oatmeal covered nails are delicious

Posted by NYMNYMNYM at March 26, 2009 02:04 PM

My music is better because I work harder. Anyone who works as hard as me will write music that is just as good.

Any master of anything will tell you the same. And they would be just as right. The only difference between mediocrity and greatness is a curing process. Quality not quantity so they say. Believe it, the first draft of this song sounded something like John Cage.


Have mercy, my God,
for the sake of my tears!
See here, before you
heart and eyes weep bitterly.
Have mercy, my God.

A pattern I've noticed in life, is people create much great art as a reaction to deep pain. It's where the 'soul' in music comes from. You can't write and sing 'Stormy Monday' and sound like you mean it without living through a few. So it's the voice of the creator. Whether you're talking about a piece of music or the universe. How's that for a pathetic cry, God calling to himself for mercy.

Posted by tim at March 26, 2009 02:40 PM

Malmsteen? I remember this funny anecdote from Guitar Player years ago. Yngwie J. Malmsteen was touring the US, and he got quite upset at the MC after the guy introduced him as simply Yngwie Malmsteen and not Yngwie J. Malmsteen.

Asked about it afterwards, the MC said he was not surprised by the angry reaction: "Quite understandably, the great guitarist didn't want to be confused with all the other Yngwie Malmsteens out there."


Posted by Bernard Chazelle at March 26, 2009 07:50 PM

A pattern I've noticed in life, is people create much great art as a reaction to deep pain.

One day many years ago I woke up with the phrase "Art is life's consolation prize" in my mind. Since then I've been trying to find out who said that. But while some have obviously expressed that general sentiment, I haven't found anyone who's said it that pithily. Hence I'm now claiming it as my own.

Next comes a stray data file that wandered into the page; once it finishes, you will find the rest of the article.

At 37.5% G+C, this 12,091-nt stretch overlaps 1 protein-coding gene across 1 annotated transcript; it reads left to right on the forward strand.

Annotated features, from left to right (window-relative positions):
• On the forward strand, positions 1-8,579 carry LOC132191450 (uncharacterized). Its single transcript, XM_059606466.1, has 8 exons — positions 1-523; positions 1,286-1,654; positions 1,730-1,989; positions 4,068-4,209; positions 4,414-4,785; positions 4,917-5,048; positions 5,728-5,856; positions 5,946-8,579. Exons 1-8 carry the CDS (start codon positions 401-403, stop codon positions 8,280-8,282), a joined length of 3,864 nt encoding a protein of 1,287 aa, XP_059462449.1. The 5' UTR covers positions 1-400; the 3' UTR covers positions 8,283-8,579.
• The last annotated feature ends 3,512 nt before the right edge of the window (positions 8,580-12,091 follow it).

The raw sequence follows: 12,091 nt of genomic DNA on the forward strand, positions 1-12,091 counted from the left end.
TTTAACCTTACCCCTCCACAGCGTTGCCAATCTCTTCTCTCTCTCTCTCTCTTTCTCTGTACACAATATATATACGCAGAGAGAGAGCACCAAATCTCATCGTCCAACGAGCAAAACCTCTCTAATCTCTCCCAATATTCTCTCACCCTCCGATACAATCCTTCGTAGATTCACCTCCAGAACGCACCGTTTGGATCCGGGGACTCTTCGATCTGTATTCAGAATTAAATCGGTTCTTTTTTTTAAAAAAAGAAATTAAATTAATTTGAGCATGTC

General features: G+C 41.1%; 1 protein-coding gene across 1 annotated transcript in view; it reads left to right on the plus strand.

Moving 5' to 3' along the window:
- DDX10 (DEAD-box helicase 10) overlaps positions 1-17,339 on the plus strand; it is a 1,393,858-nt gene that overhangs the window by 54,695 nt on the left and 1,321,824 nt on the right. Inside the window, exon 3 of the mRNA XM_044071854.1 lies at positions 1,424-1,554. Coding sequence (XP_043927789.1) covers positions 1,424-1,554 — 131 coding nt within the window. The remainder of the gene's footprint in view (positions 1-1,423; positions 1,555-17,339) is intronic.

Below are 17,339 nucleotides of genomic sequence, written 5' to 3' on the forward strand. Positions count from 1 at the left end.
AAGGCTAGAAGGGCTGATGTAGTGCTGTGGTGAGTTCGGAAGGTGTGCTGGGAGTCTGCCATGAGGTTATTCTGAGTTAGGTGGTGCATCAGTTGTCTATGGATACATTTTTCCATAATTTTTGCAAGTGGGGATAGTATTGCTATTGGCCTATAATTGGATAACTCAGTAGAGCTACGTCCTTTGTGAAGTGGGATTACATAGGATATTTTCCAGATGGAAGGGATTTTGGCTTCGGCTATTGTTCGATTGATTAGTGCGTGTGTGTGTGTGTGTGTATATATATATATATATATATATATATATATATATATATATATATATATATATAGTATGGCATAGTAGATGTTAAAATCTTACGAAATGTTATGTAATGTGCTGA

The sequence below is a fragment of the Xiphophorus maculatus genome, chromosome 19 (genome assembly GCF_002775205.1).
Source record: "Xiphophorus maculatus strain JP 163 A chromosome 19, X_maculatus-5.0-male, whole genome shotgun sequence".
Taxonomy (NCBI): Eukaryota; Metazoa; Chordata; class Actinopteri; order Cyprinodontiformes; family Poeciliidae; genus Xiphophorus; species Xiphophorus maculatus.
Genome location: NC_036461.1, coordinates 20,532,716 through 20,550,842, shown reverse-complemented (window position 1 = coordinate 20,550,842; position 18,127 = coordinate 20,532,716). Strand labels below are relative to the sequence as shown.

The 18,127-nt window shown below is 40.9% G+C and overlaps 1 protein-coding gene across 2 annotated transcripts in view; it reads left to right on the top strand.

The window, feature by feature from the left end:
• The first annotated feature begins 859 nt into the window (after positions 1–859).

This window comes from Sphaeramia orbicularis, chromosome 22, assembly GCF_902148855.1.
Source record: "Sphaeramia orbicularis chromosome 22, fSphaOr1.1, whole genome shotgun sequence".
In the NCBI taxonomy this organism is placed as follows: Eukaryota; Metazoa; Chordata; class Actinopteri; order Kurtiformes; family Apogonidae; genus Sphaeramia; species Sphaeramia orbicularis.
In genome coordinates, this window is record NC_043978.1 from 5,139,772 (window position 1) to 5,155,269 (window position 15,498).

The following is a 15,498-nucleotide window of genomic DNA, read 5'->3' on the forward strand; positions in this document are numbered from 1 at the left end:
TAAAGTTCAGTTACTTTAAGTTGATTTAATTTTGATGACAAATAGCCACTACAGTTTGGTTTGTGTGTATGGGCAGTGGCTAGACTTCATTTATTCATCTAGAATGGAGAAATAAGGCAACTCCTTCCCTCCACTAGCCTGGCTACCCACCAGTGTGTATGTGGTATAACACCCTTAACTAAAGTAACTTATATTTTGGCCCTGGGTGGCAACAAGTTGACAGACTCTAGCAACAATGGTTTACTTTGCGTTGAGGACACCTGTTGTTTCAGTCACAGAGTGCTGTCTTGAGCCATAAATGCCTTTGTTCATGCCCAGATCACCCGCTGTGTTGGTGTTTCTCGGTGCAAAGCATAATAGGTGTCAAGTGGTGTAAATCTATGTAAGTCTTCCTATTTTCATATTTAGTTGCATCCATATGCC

I think it makes sense in several ways: both that it's something you receive when you really, really wanted something else, and that it consoles you.

Posted by Jonathan Schwarz at March 26, 2009 08:20 PM

I always thought holy communion should go "This is the body of our lord Jesus H. Christ." Appeals to the OCD in me.

Art is simple, you can make art of anything you do.
1.)Imagine your goal, the end result, your art.
2)"Frame" it in the most general way
3) Fill in the details.
4) BAM fuckin art.

the important part is choosing your art well, it must mesh well with your soul because you will be pouring it in during step 3. Don't settle because their are fuck-tons of different arts out there.
(shout out to MUsashi -- Book of 5 rings)
Actually RZA revealed that book in an interview or something. He's verse 3 in that song, and you might get discouraged if you were thinking about making MC rhyme your art.

Posted by tim at March 26, 2009 10:45 PM

Funny one Bernard....I never heard that one about Yngwie before...He is a bit of a blow hard...taking himself a bit to seriously...There are some funny parodies of Malmsteen on YouTube....still a great player who stands alone IMHO regardless of his BS.-Tony

Posted by tony at March 27, 2009 08:33 AM

Good heavens but I love your music posts (and so does my 8 year old son)! Please keep up this fine work (and if it's not too much trouble, point to where we might find more of it if you've written on music outside of this site).

Posted by KevinLMack at March 30, 2009 11:20 AM